How does the EMT plan to manage the vented pt if they develop a pneumo, for example? Does the basic have the education to preoperly manage the pt in regards to ETCO2 and SPO2? If brain herniation is suspected, does the basic understand what CPP is, and what the target ETCO2 should be to maintain cerebral perfusion? Does the basic have the necessary meds and the educaton to use them in the event that the pt bucks the vent?
    These are all valid point, and the reason I asked the questions. Keep the responses coming. Thanks.

  11. #36
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    Quote Originally Posted by edpmedic View Post
    ALS first response has been shown in several studies to not have any effect on pt outcomes. My medical director confirmed this. He believes that the best fire based EMS delivery would be to have all ALS txp units, with EMT-Enhanced engines. The only benefit to first response regarding pt outcomes are with diff breathers, anaphylaxis, an AMI, and an arrest. The enhanced can start a line, give a neb, NTG, epi pen, maybe drop a tube or at least a King. When you're talking maybe 3-7 minutes before a txp unit arrives onscene, these interventions will make the most difference. You're lacking ECG interpretation, but other than defib, the first few minutes of pt contact involve assessment, anyways.
    This is what we are aiming for, except we have a stand alone Parish run EMS system.

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    Based partially on opinion, but primarily on what our state allows for licensure, the most invasive EMT-Basics are allowed to get is a non-invasive airway (combitube, LMA, King's, etc), assist a patient with certain meds that they have prescribed (NTG, ASA, epi-pen), giving oral glucose and oxygen, and take a blood glucose.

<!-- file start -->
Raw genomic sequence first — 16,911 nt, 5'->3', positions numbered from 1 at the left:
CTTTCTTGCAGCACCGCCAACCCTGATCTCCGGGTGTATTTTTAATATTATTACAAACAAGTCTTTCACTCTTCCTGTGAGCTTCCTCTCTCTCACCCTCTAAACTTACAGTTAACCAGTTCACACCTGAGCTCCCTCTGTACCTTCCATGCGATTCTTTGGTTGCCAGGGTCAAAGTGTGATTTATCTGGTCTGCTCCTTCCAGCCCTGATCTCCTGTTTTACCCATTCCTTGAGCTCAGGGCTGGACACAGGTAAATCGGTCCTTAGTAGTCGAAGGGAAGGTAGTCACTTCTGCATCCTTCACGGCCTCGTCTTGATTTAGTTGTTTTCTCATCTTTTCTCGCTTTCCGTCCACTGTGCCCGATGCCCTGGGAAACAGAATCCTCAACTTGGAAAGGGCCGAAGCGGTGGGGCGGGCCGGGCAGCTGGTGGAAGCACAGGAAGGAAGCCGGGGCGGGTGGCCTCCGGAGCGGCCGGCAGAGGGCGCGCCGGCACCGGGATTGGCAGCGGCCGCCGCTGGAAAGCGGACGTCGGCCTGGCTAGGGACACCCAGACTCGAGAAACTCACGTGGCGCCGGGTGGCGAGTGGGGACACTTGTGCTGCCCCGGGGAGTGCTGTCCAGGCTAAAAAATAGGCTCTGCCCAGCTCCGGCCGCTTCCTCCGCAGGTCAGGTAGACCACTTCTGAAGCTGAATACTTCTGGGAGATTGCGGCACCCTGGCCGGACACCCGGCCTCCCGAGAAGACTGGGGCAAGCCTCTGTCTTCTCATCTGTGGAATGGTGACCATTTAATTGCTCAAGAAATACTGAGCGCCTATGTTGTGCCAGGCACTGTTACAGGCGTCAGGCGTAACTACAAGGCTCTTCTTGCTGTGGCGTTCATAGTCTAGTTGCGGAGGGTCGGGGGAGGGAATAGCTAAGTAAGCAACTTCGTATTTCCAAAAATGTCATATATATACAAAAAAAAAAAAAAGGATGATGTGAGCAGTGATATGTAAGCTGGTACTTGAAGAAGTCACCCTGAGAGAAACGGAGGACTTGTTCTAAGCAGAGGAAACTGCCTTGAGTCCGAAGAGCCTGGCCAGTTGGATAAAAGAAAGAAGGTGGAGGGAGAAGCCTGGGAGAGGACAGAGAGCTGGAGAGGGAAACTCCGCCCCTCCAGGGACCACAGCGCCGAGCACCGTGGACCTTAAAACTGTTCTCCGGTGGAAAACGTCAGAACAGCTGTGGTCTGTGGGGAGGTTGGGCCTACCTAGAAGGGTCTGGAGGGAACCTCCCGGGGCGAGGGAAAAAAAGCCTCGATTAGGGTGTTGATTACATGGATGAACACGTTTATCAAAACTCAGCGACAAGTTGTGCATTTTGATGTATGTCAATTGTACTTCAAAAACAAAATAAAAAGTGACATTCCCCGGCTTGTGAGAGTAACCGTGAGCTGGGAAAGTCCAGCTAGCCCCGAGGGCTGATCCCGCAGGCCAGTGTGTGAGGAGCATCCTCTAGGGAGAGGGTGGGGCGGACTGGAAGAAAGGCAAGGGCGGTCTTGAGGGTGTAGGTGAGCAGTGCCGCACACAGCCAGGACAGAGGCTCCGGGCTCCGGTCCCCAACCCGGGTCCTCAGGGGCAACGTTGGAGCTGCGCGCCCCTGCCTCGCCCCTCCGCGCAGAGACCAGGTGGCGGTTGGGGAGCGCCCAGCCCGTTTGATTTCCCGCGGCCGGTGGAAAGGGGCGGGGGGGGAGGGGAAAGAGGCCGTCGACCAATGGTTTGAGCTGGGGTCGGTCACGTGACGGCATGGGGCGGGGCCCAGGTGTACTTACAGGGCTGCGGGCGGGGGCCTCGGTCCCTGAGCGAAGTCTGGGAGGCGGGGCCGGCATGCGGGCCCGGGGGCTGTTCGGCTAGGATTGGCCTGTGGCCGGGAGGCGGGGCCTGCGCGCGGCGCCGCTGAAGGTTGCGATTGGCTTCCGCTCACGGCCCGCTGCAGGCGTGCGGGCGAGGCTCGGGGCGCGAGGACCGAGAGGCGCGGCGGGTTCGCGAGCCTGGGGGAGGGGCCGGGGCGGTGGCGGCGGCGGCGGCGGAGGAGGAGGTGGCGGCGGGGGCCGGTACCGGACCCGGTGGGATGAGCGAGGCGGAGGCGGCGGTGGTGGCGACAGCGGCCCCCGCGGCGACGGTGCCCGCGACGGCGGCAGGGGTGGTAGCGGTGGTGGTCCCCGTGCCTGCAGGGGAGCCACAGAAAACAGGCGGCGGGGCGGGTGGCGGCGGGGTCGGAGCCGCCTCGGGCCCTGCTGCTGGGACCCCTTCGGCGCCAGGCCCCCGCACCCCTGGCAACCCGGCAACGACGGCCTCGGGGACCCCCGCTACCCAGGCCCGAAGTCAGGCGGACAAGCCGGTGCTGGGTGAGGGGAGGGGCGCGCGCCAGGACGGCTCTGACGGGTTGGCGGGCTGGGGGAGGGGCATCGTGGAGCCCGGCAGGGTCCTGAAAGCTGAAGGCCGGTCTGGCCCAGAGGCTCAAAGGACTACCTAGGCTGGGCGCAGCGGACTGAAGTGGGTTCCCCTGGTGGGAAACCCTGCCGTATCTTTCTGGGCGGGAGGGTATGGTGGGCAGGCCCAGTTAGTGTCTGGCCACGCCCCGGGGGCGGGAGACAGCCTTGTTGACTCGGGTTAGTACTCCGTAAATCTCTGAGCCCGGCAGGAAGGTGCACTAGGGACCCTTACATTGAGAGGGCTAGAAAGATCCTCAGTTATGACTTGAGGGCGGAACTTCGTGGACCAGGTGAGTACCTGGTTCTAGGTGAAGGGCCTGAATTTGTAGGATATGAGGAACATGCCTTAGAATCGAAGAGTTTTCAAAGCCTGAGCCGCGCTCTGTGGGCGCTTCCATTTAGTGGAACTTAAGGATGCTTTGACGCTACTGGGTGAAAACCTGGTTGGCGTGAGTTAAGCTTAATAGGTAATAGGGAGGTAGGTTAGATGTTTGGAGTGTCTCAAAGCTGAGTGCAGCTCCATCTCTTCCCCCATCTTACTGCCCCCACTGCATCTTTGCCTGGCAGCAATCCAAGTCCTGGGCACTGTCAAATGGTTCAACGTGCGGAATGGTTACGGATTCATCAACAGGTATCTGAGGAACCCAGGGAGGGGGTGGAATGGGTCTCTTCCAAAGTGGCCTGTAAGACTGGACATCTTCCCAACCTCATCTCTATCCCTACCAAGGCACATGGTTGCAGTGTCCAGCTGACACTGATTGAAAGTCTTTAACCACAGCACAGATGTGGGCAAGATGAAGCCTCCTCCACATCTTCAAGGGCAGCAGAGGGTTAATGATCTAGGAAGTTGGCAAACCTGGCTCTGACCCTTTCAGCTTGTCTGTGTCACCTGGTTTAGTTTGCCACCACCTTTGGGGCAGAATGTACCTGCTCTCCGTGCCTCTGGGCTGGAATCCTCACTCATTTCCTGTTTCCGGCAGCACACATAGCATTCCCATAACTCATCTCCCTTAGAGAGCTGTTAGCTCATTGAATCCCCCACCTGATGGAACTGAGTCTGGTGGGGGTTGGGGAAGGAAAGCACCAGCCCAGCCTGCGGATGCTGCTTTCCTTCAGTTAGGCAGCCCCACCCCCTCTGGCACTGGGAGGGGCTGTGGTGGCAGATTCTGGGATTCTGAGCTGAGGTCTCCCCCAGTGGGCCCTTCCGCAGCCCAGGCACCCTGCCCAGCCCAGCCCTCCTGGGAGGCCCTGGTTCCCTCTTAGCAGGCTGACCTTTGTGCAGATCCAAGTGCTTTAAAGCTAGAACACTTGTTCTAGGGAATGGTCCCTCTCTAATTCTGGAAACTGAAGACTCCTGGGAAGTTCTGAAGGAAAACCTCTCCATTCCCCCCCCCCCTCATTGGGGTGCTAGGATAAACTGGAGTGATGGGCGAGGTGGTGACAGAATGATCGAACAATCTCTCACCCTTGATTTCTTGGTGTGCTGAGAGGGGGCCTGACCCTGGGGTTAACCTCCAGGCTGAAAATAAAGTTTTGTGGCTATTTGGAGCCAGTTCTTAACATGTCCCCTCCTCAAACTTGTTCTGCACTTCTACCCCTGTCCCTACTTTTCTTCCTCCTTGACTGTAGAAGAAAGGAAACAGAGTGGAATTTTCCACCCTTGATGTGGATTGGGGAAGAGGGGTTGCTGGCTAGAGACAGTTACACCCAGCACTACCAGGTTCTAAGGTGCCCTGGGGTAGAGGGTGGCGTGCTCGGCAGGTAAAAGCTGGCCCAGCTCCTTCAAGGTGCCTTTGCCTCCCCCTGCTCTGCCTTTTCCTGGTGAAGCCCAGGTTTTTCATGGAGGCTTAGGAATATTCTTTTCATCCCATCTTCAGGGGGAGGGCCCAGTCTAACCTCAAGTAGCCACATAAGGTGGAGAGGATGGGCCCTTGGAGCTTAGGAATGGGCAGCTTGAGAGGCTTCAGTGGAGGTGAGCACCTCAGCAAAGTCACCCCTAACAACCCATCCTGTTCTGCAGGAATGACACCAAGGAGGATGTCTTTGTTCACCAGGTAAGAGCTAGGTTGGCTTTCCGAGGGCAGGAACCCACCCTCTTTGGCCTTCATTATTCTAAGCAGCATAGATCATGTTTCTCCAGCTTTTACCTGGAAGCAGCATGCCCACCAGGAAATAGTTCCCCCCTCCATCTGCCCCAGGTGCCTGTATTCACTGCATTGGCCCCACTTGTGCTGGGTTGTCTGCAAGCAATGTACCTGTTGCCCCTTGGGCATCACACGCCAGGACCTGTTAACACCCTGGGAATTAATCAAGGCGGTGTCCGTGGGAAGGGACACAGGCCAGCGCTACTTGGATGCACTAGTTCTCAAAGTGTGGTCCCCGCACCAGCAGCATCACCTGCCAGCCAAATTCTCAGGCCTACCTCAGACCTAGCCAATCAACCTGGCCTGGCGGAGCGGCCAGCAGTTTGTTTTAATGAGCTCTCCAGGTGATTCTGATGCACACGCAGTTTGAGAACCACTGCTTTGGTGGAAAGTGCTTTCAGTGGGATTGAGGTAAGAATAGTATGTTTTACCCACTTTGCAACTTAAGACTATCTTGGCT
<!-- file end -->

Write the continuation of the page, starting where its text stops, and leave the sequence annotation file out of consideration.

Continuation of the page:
Beyond that, I'm not sure that I would want an EMT doing anything more. Regardless of licensure, I think edpmedic hit on the high points. It's not about intubating, starting an IV, etc, it's know why you're doing it and what to do if something goes wrong.

    In regards to the vents, most ambulance agencies around here are getting rid of them. The only time I've used one was for a code or for an interfacility transfer where the RT or ER doc told me what to set it on. However, I did work for a service that used (and still uses) the oxylator. EMT's were even allowed to use it to assist with respirations. While it has similarities to a vent, it has an automatic pop-off to prevent pneumo's. It could be utilized with a combitube or about any other airway. I never had the opportunity to try it with the AutoPulse, but from my understanding they've had some luck using the two together, at least more luck than with a standard vent.

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    I took this from a post on an EMS forum. It really hits the nail on the head: "Any skill mastered as a basic can be more easily and properly mastered once properly educated. Perfect practice makes perfect, imperfect or uneducated practice makes mistakes."
    "The democracy will cease to exist when you take away from those willing to work and give to those who are not." Thomas Jefferson

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    Quote Originally Posted by Acklan View Post
    I was wondering if any BLS engines are using;
    Autopulse
    IV (bag or lock)
    CBG
    King, CombiTube, EOA, PTL, ET,...
    portable ventilator
    On our service we do not run engines to medical calls (volunteer service) but instead send ambulances. Our service which at the moment is strictly BLS, can administer 02, check blood sugar levels, administer asprin. Epi,Nitro,and Albuterol (inhaler only) can be administered under medical direction. We do not have an auto pulse so i cant give any feedback about that, but we are not allowed to use IV's, We can use CBG, and are unable to use any advanced airways, or portable ventilators.